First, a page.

[cfe-dev] Criteria for Accepting Language Extensions into Clang

George Russell george at codeplay.com
Mon Jul 25 13:23:08 PDT 2011


I have implemented a small language extension to C++, which motivates my 
interest in Clang + language extensions 
(https://bitbucket.org/grrussel/constcpp/wiki/Home) - which I would like 
to make available to a wider user base (if there is, in fact, interest 
in it) without being required to myself replicate the Clang / LLVM 
projects packaging work.

On 21/07/2011 19:40, Douglas Gregor wrote:
> Clang has always been designed as a platform for experimentation, and my hope is that Clang will be the premier vehicle for innovation in the C family of languages, establishing existing practice for the various standards committees. Sooner or later, the successful experiments will become proposed extensions for Clang, at which point we either fully commit to the extension--adding it into the tree and supporting it for many years ahead--or we must decide that the extension is not suitable for inclusion in Clang at this time. To aid in that decision, I propose the following seven criteria:
I wonder if there is any potential for what I have seen in LLVM - e.g. 
back-ends that are marked as unsupported, experimental; or of features / 
extensions being dropped if there is not an active maintainer. In other 
words, does inclusion necessarily require the unambiguous commitment to 
future support? Is there any potential for features explicitly marked as 
experimental and with the potential for future changes (including loss 
of backwards compatibility) and which could, at the discretion of core 
developers, simply be dropped between releases?

> 1) Evidence of a significant user community: This is based on a number of factors, including an actual, existing user community, the perceived likelihood that users would adopt such a feature if it were available, and any "trickle-down" effects that come from, e.g., a library adopting the feature and providing benefits to its users.

One motivation for getting an extension into Clang / LLVM is the ability 
to attract a larger community of users - it would be very easy to say, 
if you want to try "language extension X" it is available in some given 
Clang release for the range of platforms and targets it supports, as 
opposed to saying a) build it yourself, to a potential user or b) 
building + distributing the equivalent to a Clang / LLVM release yourself.

> 2) A specific need to reside within the Clang tree: There are some extensions that would be better expressed as a separate tool, and should remain as separate tools even if they end up being hosted as part of the LLVM umbrella project.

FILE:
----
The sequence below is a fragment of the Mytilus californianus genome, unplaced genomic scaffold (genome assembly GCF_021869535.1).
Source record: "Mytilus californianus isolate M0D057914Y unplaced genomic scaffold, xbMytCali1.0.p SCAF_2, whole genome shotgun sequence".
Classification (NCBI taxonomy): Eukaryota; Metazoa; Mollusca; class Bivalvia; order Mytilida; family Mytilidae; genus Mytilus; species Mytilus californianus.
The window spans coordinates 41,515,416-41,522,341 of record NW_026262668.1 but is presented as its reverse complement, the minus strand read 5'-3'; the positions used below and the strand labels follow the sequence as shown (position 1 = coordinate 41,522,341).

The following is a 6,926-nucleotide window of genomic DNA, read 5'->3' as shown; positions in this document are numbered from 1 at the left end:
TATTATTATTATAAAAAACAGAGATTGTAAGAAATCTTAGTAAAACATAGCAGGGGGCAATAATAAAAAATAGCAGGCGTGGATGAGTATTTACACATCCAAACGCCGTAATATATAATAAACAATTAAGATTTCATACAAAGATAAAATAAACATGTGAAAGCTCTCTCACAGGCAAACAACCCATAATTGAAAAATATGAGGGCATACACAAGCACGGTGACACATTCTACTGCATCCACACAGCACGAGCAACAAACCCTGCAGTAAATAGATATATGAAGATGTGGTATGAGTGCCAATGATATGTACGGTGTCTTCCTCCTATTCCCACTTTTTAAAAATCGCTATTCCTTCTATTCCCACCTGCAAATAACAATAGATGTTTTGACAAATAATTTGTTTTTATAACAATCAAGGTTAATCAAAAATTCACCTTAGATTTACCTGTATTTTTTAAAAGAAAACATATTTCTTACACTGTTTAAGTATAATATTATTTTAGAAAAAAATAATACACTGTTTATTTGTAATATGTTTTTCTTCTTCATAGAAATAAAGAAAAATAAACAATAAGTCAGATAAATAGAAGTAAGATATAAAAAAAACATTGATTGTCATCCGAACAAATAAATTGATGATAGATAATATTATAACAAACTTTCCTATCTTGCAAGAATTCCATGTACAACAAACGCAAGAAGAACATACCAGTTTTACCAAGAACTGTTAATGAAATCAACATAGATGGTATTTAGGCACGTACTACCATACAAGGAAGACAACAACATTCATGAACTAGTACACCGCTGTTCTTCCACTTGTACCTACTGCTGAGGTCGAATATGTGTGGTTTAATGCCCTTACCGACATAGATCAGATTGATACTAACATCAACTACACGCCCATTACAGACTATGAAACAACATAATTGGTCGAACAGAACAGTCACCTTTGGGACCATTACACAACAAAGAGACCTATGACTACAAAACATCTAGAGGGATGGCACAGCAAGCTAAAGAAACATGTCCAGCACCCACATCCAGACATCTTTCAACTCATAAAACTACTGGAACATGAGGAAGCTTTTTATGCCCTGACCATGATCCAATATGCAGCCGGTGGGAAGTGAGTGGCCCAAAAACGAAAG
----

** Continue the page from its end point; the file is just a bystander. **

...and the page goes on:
In my case, I didn't see an existing mechanism to plug in the changes I 
wanted to make, short of directly changing the code. The changes are 
however, quite small; a pair of pragmas, a new language option, some 
additional changes in Sema etc executed only if enabled explicitly on 
the command line or via a pragma.

> 4) Representation within the appropriate governing organization: For extensions to a language governed by a standards committee (C, C++, OpenCL), the extension itself must have an active proposal and proponent within that committee and have a reasonable chance of acceptance. Clang should drive the standard, not diverge from it.
Is there any potential for an extension that is not intended to become a 
feature of language X version current + 1? I am aware of several 
extensions to various languages not intended to be such.
> 6) A high-quality implementation: Naturally, the implementation must fit well into Clang's architecture, follow LLVM's coding conventions, and meet Clang's quality standards, including high-quality diagnostics and rich AST representations. This is particularly important for language extensions, because users will learn how those extensions work through the behavior of the compiler.
Yes; I would not argue that my extension is of such a quality, being at 
present a proof of concept; Is there scope for an incremental process 
where implemented extensions that the implementer desires to be merged 
could be reviewed, to allow feedback from the core developers of Clang 
etc to increase the quality of the implementation?

George Russell

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